At this museum, you can visit an exhibit showing what will happen when the Earth’s temperature rises by one degree Celsius.
You can also learn how scientists predict future temperatures, why global warming doesn’t make the planet warm everywhere all at once, and how climate change hurts human health.
The exhibit, called Plus one degree Celsius is at the Montreal Biosphere, a geodesic dome in Parc Jean-Drapeau on Île Sainte-Hélène.
The Biosphere has housed an environment museum run by the federal Environment Department since the 1990s. It bills itself as “the only environment museum in North America,” exclusively dedicated to exploring things like “meteorology, climate, and water and air quality.”
But the government’s lease is set to expire on Dec. 31, 2019 and its future is uncertain. There are competing visions over the area’s future, and maintaining the site as an environmental museum is only one option being considered.
Another idea is to turn the Biosphere area into a kind of spa, with a new recreation and health centre including yoga, outdoor baths, massage therapy and a terrace. Still another is to create a centre where art, science and technology tackle all sorts of ecological and social issues.
The iconic Biosphere has faced extinction before, both physically and politically, and has stood the test of time.
Originally built to house the United States pavilion for Expo 67, it was the site of a devastating fire in 1976 that saw it shuttered for years. After reopening in 1995 it was further assaulted during the 1997 ice storm.
Then in 2012, the government of former prime minister Stephen Harper announced its closure as part of departmental funding cuts. It survived following a public outcry, but suffered budget and staff reductions and the loss of national museum status.
Those cuts hurt its ability to promote environmental and climate change matters to students, which it had been doing through things like school group visits.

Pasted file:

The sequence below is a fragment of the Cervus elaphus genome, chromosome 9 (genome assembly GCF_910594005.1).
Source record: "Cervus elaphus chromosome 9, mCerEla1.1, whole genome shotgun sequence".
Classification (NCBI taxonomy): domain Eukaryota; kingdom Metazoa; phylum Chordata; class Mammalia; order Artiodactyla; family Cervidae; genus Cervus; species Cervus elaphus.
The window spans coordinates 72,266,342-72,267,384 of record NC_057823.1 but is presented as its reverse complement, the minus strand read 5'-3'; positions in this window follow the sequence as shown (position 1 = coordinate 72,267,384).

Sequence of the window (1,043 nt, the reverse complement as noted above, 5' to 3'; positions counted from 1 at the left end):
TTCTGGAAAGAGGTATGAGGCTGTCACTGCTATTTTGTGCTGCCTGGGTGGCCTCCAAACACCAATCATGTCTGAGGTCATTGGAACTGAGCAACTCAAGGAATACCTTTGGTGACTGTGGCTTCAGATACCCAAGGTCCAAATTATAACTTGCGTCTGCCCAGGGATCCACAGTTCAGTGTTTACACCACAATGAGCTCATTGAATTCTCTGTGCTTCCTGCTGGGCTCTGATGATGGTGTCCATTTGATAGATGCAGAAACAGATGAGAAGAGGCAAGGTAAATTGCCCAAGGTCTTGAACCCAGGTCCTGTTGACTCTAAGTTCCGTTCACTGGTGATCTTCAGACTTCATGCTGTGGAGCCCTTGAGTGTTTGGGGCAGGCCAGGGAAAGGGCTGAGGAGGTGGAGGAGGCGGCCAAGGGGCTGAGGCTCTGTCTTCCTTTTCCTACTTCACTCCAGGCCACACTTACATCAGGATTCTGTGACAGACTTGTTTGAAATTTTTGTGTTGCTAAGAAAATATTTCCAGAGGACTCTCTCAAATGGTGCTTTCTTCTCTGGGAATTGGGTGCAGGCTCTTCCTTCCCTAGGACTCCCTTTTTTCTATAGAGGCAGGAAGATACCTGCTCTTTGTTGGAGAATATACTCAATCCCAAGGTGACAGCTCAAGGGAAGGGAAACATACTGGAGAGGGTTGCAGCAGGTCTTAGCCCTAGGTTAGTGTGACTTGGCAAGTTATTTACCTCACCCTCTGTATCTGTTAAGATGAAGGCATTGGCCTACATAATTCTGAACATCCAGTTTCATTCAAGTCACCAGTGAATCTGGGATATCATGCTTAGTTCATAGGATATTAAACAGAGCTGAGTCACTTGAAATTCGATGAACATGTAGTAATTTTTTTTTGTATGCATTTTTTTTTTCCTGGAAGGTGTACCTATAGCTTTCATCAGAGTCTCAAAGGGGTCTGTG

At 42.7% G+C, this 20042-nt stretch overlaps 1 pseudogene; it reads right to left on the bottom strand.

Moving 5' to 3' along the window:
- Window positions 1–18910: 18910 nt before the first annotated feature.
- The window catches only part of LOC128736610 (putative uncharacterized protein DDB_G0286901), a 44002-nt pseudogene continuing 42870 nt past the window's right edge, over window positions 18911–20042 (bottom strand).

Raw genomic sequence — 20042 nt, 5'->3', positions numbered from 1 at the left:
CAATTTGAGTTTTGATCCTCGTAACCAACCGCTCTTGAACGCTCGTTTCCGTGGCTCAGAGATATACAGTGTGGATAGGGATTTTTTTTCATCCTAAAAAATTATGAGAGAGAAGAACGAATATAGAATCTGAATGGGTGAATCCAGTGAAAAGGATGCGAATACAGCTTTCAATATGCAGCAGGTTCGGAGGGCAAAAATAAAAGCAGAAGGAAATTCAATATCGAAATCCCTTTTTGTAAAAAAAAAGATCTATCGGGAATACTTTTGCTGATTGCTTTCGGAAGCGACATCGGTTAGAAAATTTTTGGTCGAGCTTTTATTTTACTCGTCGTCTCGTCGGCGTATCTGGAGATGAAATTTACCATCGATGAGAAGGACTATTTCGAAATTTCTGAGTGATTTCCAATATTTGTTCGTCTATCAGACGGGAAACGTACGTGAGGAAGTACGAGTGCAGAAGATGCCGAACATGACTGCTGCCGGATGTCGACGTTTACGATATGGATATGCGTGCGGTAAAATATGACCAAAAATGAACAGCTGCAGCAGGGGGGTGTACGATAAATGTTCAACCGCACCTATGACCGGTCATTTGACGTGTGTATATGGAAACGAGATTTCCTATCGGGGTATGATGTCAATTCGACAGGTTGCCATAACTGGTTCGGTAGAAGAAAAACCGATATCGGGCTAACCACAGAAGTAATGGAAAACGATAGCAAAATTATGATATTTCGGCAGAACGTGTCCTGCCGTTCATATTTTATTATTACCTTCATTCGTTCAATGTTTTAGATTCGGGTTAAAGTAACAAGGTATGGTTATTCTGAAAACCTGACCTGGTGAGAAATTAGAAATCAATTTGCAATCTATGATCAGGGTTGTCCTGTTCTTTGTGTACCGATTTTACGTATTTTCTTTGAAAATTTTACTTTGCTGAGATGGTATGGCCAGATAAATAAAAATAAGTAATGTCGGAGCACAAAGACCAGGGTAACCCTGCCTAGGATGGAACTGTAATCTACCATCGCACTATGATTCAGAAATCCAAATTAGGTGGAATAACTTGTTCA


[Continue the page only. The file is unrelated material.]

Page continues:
Now, Environment and Climate Change Minister Catherine McKenna says the Biosphere plays an “important role” and that its future is a “priority.”
Yet any support from the federal government will have to work with a new master plan the City of Montreal is developing for Parc Jean-Drapeau.
McKenna told National Observer she has held discussions with Montreal Mayor Valérie Plante and Quebec Environment Minister Benoit Charrette “to talk about how we might partner going forward, to keep the Biosphere.”
“There’s been no decision yet,” she added. “It’s the only climate museum in North America, which I think is very interesting. But it requires figuring out what the vision will be. I think I can say, from a positive perspective, that there was a positive response from both Montreal and the government of Quebec.”
Meanwhile, Ensemble Montréal has asked the Trudeau government to reinvest in the Biosphere. Councilor Chantal Rossi said “we must save the Biosphere and its status” as a heritage building and a legacy of Expo 67, Métro reported.
The Office de consultation publique de Montréal (OCPM), the commission on the future of the property, heard from 7,125 participants and issued a report dated March 27, 2019. It said it “supports the demands of those pressing the government of Canada to quickly announce its future intentions.”
Ottawa should confer a status on the Biosphere “that will allow it to be in sync with current environmental concerns,” it added. Otherwise, “the commission considers it essential that this highly symbolic place finds a public purpose quickly.”
Plante’s press secretary Geneviève Jutras said the mayor and the minister have talked about the Biosphere “a few times over the past several months.” She said the issue was last raised during a bilateral meeting on March 14, and “since then the talks are ongoing at the administrative level” and between members of the cabinet.
“It’s too early to talk about the future projects for the Biosphere but all parties involved are dedicated to find the best solution for the Biosphere. It’s too early to tell as well who will chip in and how much,” said Jutras.
“Let’s keep in mind that the project will have to blend in with the vision that will be developed through the new master plan, which will be developed following the report of the public consultations that was released just last week.”
Designed by R. Buckminster Fuller, the geodesic dome was donated to the City of Montreal by the U.S. government after the 1967 World’s Fair, called Expo 67, and used for public attractions.
It was originally covered in an acrylic membrane that was destroyed in 1976 by fire. The city shuttered access to the site after that, but in 1990 the federal Environment Department participated in a management plan for Parc Jean-Drapeau.